Court ruling gives gay couples equal rights for Pension Schemes


On Wednesday 12 July, the Supreme Court ruled that pension schemes should provide equal rights to same-sex couples. This landmark ruling could cost the industry, as some pension schemes may now be facing a multi-billion pound bill to implement this change in legalisation. The new rules rely on EU Equality Laws and it is hoped that the new legislation will be here to stay post-Brexit.

The case was brought to the Supreme Court by Mr Walker, a 66-year-old retired businessman. He demanded the same rights to his pension for his male husband as he would if he was married to a woman. A clause in the Equality Act previously allowed employers to exclude same-sex civil partners and spouses from benefits accrued in pension funds before the Civil Partnership Act came into force in December 2005. This would have left surviving partners with no pension income on the loss of their partner. In contrast, heterosexual couples usually receive at least 50% of the pension value from defined benefit pension schemes for the rest of their lives after their spouse has passed away.

It is an obvious step considering the introduction of same-sex marriage in 2010 – this legislation will ensure same-sex couples enjoy the same pension benefits as heterosexual couples. Welcomed by the human rights organisation, Liberty, this change in rules will affect the lives of thousands of same-sex couples living in the UK and offer a great deal of reassurance. Without the new change in the pension rules, many same-sex couples would have faced huge financial losses on losing their partner. Establishing equal rights will now relieve this burden, ensuring everyone has the same pension benefit entitlement after the death of their spouse.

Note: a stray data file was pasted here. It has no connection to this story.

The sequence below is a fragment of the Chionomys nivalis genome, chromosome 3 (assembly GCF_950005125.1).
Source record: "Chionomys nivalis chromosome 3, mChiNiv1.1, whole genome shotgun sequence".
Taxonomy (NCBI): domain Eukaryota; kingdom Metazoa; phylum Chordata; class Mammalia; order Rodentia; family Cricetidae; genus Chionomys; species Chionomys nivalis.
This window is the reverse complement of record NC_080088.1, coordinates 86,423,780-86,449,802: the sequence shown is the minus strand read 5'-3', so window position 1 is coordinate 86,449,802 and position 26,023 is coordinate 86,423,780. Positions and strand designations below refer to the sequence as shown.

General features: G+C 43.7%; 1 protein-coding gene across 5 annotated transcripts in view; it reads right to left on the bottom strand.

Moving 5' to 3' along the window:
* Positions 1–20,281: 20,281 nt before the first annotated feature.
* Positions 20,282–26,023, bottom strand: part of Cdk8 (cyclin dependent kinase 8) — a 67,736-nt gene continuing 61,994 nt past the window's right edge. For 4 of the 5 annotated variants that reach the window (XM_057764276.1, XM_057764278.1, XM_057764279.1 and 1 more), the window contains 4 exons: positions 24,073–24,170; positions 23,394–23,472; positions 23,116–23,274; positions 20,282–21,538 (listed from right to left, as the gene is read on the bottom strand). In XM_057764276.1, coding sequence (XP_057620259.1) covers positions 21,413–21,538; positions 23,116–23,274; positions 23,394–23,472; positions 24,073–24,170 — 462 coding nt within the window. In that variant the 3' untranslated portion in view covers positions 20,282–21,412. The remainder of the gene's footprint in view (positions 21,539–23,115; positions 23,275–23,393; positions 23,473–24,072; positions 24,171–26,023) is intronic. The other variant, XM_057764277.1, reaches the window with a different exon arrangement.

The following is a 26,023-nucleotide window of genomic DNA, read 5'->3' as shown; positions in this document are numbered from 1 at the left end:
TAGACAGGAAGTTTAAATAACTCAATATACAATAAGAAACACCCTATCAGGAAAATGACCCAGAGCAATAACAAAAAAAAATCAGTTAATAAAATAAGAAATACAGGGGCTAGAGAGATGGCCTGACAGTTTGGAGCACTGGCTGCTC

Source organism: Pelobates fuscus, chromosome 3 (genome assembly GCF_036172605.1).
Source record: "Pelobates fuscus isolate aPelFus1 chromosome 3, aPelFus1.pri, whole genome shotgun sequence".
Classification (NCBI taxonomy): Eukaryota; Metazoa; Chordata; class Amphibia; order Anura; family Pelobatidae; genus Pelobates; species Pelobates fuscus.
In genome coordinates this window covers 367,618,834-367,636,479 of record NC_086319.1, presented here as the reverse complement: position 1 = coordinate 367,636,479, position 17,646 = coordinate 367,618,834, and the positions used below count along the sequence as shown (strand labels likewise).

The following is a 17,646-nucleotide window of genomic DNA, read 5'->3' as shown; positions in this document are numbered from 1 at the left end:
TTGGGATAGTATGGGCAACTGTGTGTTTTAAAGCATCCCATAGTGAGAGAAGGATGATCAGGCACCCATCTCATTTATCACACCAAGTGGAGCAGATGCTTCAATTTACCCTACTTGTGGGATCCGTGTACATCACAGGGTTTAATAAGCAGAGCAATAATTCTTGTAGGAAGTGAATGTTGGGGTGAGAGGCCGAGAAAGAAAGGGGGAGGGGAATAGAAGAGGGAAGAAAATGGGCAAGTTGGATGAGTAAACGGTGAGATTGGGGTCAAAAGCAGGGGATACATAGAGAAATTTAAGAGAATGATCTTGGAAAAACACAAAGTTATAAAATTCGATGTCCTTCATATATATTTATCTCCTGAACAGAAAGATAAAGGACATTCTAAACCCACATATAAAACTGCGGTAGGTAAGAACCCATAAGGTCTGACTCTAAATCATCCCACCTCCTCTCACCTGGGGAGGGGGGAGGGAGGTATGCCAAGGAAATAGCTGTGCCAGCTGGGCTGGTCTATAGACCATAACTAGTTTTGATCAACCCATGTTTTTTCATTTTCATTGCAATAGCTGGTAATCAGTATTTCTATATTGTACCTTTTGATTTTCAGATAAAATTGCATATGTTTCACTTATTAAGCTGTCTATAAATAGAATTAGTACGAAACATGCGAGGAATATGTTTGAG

Although many pension schemes do not discriminate between same-sex and opposite-sex marriages, this is still expected to have big implications for the industry. The Department for Work and Pensions have advised this will require “all pension schemes to equalise entitlements retrospectively” thus costing £100 million for private sector schemes and an additional £20 million for public sector schemes.

If you have been affected by any issues raised in this article, please get in touch to speak to one of our financial planners. We will be able to advise you on how these pension changes will affect you and your partner.